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Deep-sky™ Star Chart is a ''map'' to help you identify the constellations. You simply dial-in your observing time and date to find the set of constellations visible in your sky. We believe that it is just one of the most interesting educational things to have.
On the Front
Date and Time Start by examining the area around the perimeter of the chart. You will find the time printed for each hour of the day, with small arrows shown in-between marking the half-hours. This ‘clock dial’ serves two purposes.
The primary purpose is to be used in setting the planisphere to display the portion of the sky that is above the horizon at a selected date and time.
On the Back
The back of the Messier Observer’s Planisphere includes several tables and observing aids that will come in handy on the observing field.
Messier Object Cheat Sheet Filling the lower half of the rear side of the planisphere you will find a large table divided into three rectangular boxes.
This table lists all 110 of the objects in the Messier catalog, plus a few other notable deep sky objects.
You are probably familiar with using latitude & longitude to identify location on the earth - this is what we called ' Celestial Coordinater System'. Therefore, we have applied Right Ascension in our chart, which is equivalent of longitude.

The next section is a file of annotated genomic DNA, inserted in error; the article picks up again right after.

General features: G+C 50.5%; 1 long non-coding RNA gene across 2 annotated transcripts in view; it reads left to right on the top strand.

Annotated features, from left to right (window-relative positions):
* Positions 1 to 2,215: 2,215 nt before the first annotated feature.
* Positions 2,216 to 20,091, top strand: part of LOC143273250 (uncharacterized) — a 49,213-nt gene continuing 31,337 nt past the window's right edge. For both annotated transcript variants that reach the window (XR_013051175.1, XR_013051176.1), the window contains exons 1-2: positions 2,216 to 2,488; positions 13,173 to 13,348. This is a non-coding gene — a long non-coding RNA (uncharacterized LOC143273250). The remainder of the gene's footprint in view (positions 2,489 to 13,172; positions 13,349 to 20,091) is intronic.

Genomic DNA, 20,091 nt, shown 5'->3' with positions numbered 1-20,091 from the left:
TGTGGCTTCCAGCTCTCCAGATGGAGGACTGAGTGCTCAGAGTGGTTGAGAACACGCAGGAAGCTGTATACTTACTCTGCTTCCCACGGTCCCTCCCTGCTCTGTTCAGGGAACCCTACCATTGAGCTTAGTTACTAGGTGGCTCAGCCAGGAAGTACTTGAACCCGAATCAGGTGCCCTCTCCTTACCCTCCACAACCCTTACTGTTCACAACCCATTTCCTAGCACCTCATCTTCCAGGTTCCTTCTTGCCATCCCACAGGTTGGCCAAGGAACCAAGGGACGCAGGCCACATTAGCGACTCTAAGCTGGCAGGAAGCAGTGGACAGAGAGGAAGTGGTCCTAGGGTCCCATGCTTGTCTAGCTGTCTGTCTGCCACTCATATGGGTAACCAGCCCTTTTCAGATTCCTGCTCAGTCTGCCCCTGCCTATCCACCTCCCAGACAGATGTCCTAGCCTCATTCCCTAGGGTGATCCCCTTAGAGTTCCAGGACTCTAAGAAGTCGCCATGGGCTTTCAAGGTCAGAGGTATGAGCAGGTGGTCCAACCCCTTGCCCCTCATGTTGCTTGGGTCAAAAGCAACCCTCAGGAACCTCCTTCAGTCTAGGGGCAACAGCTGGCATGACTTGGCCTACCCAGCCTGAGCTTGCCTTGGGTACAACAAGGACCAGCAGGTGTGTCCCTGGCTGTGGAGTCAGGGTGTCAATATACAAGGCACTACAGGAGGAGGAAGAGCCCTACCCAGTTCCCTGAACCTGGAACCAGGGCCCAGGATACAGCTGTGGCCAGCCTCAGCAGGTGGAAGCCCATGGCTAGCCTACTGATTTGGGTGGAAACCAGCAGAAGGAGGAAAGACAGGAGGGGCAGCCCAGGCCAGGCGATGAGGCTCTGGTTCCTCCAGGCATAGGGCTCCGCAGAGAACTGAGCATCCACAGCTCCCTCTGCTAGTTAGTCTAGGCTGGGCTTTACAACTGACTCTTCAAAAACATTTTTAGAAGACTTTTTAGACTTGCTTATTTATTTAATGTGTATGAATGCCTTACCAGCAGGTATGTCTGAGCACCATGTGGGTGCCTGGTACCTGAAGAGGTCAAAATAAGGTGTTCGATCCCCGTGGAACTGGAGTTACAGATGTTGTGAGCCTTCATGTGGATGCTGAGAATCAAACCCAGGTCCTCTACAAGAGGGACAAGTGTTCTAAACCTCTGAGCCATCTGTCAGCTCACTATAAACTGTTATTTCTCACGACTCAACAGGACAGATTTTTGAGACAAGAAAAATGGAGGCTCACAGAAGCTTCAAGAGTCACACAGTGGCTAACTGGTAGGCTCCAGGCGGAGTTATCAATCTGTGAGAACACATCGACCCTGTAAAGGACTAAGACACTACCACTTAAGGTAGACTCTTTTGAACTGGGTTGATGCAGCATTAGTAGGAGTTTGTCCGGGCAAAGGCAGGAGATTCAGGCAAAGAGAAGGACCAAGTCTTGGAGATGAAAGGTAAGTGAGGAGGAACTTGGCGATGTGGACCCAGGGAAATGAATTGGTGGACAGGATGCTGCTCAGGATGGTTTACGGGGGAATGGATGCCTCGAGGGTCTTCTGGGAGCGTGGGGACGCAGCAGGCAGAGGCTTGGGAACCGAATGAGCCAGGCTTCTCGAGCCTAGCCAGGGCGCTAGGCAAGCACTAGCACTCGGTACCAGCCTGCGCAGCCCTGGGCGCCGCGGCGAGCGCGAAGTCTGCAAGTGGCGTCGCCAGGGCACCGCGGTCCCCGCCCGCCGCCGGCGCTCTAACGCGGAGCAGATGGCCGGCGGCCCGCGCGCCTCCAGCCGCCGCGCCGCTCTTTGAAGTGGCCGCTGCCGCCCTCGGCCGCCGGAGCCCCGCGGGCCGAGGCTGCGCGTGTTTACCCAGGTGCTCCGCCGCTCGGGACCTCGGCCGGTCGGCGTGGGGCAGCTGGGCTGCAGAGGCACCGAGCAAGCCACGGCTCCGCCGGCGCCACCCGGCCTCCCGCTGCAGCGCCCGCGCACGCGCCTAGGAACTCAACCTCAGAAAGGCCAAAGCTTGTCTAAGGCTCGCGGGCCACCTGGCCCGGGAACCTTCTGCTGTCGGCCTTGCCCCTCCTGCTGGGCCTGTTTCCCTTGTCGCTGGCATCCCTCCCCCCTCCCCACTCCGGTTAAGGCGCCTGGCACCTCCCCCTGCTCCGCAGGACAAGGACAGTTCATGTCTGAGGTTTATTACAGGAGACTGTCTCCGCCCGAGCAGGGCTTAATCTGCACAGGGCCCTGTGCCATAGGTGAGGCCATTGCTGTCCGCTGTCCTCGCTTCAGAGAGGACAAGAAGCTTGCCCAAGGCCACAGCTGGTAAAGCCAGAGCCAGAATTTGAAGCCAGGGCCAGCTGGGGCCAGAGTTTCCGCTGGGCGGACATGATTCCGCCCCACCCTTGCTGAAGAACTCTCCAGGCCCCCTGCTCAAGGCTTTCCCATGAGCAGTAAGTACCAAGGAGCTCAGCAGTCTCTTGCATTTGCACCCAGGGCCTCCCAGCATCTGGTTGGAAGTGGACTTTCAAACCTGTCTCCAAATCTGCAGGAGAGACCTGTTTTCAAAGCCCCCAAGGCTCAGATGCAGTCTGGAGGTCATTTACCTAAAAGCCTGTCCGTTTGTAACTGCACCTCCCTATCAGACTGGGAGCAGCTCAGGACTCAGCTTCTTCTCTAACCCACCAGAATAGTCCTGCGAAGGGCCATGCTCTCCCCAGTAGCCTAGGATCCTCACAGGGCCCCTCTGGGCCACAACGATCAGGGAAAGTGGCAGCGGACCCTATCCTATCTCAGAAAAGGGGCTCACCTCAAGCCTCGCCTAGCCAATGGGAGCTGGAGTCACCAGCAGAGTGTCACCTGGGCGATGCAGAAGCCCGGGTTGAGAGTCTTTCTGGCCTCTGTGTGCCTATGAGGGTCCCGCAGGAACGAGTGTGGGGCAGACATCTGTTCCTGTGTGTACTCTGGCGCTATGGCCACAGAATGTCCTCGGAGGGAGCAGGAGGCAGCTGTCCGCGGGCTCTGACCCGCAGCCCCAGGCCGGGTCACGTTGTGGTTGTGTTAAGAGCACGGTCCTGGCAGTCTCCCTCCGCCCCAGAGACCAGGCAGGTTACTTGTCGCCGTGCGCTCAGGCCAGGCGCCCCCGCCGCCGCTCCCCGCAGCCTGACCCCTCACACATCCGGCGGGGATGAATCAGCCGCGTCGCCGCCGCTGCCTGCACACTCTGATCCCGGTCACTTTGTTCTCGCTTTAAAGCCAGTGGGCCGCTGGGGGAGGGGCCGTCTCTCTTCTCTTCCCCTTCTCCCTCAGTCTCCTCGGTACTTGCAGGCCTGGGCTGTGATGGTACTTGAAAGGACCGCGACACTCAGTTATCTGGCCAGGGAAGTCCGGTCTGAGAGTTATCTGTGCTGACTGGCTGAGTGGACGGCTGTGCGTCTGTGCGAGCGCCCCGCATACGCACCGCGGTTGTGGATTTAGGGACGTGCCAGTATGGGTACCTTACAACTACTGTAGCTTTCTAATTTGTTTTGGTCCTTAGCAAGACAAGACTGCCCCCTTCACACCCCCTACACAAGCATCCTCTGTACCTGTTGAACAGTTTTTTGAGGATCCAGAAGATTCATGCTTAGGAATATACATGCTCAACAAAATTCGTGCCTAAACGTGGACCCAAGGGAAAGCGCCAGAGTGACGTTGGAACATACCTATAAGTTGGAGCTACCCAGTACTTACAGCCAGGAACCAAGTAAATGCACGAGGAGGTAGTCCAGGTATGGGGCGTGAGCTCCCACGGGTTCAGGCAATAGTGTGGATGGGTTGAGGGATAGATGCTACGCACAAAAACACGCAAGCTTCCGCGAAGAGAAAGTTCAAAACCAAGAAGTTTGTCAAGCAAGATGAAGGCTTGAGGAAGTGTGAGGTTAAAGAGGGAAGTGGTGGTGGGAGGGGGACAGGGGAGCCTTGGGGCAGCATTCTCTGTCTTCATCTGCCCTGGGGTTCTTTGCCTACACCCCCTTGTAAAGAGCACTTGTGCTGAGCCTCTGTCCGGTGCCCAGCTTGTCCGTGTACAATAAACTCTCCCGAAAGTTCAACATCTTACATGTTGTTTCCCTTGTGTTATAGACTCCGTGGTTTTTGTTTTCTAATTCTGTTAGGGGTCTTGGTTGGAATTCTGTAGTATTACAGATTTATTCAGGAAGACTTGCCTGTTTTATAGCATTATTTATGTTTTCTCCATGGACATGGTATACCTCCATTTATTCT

Just as longitude describes how far east or west some place is from a fixed reference on the surface of the globe, right ascension describes how far east or west something appears on the celestial sphere.
viewing under red light
Unlike stars whose light is concentrated into a single bright point, galaxies and nebulae are extended objects whose faint light is spread across a wide area.
As a result, an astronomer can have their telescope pointed directly at an object but still be unable to see it. Hoever, there are some subtle tricks that can be used at the telescope to glimpse those faint fuzzies.